Why are there different laws of physics if you look at a
problem from the quantum level?
When one starts to do interpret the results of experiments and
measurements involving molecules, atoms, and things smaller. One finds that
these results do not obey the laws of classical mechanics, which work so
well in our macroscopic world. Newtonian mechanics [classical mechanics]
simply makes incorrect predictions. Some early examples are: the heat
capacity of substances at low temperatures, the photoelectric effect, the
electronic spectrum of the hydrogen atom. This is just a few examples from a
long list of failures of classical mechanics on the atomic/molecular level.
CLASSICAL MECHANICS SIMPLY DOES NOT WORK FOR ATOMS AND MOLECULES.
So one is forced to seek a theory that DOES WORK, that makes the proper
predictions of EXPERIMENTAL RESULTS. Quantum mechanics, with its arcane
rules DOES WORK. It makes predictions that DO AGREE with experimental
results, hence it is accepted.
The understandable difficulty people have with quantum mechanics is that it
is not possible to "get a feel for it" in our macroscopic world, like you
can with classical mechanics. We have no direct experience with the rules or
the results it predicts. One has to set aside our macroscopic intuition and
"Does quantum mechanics make the correct prediction of the results of such
and such experiment?" If it does, then we accept the theory as correct, even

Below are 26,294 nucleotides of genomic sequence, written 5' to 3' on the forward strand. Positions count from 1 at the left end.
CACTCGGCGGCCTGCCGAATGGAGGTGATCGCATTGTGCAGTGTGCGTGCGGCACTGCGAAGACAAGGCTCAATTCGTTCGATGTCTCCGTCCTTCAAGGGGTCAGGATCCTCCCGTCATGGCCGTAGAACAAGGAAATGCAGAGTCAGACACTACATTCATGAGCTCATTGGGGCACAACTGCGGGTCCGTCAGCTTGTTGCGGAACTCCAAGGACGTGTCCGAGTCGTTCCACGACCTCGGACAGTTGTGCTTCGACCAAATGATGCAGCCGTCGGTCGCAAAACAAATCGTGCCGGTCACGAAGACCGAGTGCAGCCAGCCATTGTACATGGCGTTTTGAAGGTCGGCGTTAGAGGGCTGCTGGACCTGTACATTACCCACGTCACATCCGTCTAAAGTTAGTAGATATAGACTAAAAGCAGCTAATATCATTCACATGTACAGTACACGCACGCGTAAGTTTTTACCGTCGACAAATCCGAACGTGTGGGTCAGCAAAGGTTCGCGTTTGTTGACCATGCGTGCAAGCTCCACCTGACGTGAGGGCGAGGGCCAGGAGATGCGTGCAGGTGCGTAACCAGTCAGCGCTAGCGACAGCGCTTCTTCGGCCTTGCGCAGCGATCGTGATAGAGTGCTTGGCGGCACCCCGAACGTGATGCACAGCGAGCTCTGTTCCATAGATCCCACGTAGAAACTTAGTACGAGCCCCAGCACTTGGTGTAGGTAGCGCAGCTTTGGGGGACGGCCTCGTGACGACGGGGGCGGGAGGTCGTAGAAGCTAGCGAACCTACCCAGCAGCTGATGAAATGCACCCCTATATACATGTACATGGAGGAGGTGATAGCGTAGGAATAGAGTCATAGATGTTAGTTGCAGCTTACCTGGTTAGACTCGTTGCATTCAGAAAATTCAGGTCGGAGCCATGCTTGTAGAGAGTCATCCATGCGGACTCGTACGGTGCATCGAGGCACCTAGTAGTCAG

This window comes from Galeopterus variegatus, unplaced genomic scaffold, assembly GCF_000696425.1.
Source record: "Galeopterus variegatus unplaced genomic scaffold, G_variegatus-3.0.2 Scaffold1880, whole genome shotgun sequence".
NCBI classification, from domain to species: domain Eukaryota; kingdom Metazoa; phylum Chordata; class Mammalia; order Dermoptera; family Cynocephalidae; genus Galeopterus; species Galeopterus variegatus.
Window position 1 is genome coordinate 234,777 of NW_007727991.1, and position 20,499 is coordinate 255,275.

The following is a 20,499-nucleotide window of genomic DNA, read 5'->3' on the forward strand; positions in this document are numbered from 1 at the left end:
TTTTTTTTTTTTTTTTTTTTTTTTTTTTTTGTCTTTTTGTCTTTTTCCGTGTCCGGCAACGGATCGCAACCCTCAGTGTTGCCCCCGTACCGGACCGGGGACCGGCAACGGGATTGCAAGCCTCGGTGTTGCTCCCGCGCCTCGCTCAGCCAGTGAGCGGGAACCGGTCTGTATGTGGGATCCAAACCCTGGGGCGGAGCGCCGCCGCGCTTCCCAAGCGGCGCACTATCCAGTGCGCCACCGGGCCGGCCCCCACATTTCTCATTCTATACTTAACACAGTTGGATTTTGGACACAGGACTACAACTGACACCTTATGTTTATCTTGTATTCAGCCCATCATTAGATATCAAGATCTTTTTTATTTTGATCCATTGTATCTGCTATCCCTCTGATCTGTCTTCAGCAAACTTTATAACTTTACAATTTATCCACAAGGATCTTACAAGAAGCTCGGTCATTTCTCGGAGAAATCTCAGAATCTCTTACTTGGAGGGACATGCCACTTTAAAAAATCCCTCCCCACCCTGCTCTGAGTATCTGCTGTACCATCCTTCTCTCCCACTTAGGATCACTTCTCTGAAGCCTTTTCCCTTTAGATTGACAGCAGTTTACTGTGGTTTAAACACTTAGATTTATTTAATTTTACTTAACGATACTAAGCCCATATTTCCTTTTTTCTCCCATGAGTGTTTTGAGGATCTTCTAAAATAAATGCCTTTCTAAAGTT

though we have no experience at our macroscopic level with the experimental
results or their explanation at the atomic level.
The laws of physics at the quantum level are more accurate. The laws of
physics as Isaac Newton developed them are approximations that are much
easier to work with. So long as you don't get down to the size of
individual particles, Newton's laws work just fine. The error is too small
to notice. Newton's laws are essentially the total effect of all the
molecules of the baseball combined into one object. What one molecule does
isn't going to matter at that level. Quantum mechanics would refer to what
each molecule does, including the forces holding the molecules together. In
the end, it would give the same result as Newton's law for the flight of a
If you are looking at individual particles, you need the precision of
quantum mechanics. If you are looking at something moving close to the
speed of light, you need relativity. If size scale is larger than particles
and atoms, and if speed scale is much smaller than that of light, Newton's
simplified version of physics laws can be used successfully.
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Update: June 2012